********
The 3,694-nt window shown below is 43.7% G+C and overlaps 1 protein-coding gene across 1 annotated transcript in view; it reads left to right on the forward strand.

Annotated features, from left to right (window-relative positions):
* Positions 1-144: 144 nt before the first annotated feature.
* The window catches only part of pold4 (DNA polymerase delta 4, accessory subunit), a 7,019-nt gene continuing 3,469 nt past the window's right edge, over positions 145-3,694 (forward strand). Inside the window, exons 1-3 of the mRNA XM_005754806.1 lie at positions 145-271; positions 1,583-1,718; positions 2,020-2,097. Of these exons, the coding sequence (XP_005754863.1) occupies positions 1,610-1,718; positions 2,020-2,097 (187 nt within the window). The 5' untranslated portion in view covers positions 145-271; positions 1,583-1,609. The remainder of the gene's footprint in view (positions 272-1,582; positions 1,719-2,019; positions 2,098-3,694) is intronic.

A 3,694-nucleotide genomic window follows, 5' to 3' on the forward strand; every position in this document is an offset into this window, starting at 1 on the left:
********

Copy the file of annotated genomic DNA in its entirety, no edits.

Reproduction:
The 3,694-nt window shown below is 43.7% G+C and overlaps 1 protein-coding gene across 1 annotated transcript in view; it reads left to right on the forward strand.

Annotated features, from left to right (window-relative positions):
* Positions 1-144: 144 nt before the first annotated feature.
* The window catches only part of pold4 (DNA polymerase delta 4, accessory subunit), a 7,019-nt gene continuing 3,469 nt past the window's right edge, over positions 145-3,694 (forward strand). Inside the window, exons 1-3 of the mRNA XM_005754806.1 lie at positions 145-271; positions 1,583-1,718; positions 2,020-2,097. Of these exons, the coding sequence (XP_005754863.1) occupies positions 1,610-1,718; positions 2,020-2,097 (187 nt within the window). The 5' untranslated portion in view covers positions 145-271; positions 1,583-1,609. The remainder of the gene's footprint in view (positions 272-1,582; positions 1,719-2,019; positions 2,098-3,694) is intronic.

A 3,694-nucleotide genomic window follows, 5' to 3' on the forward strand; every position in this document is an offset into this window, starting at 1 on the left: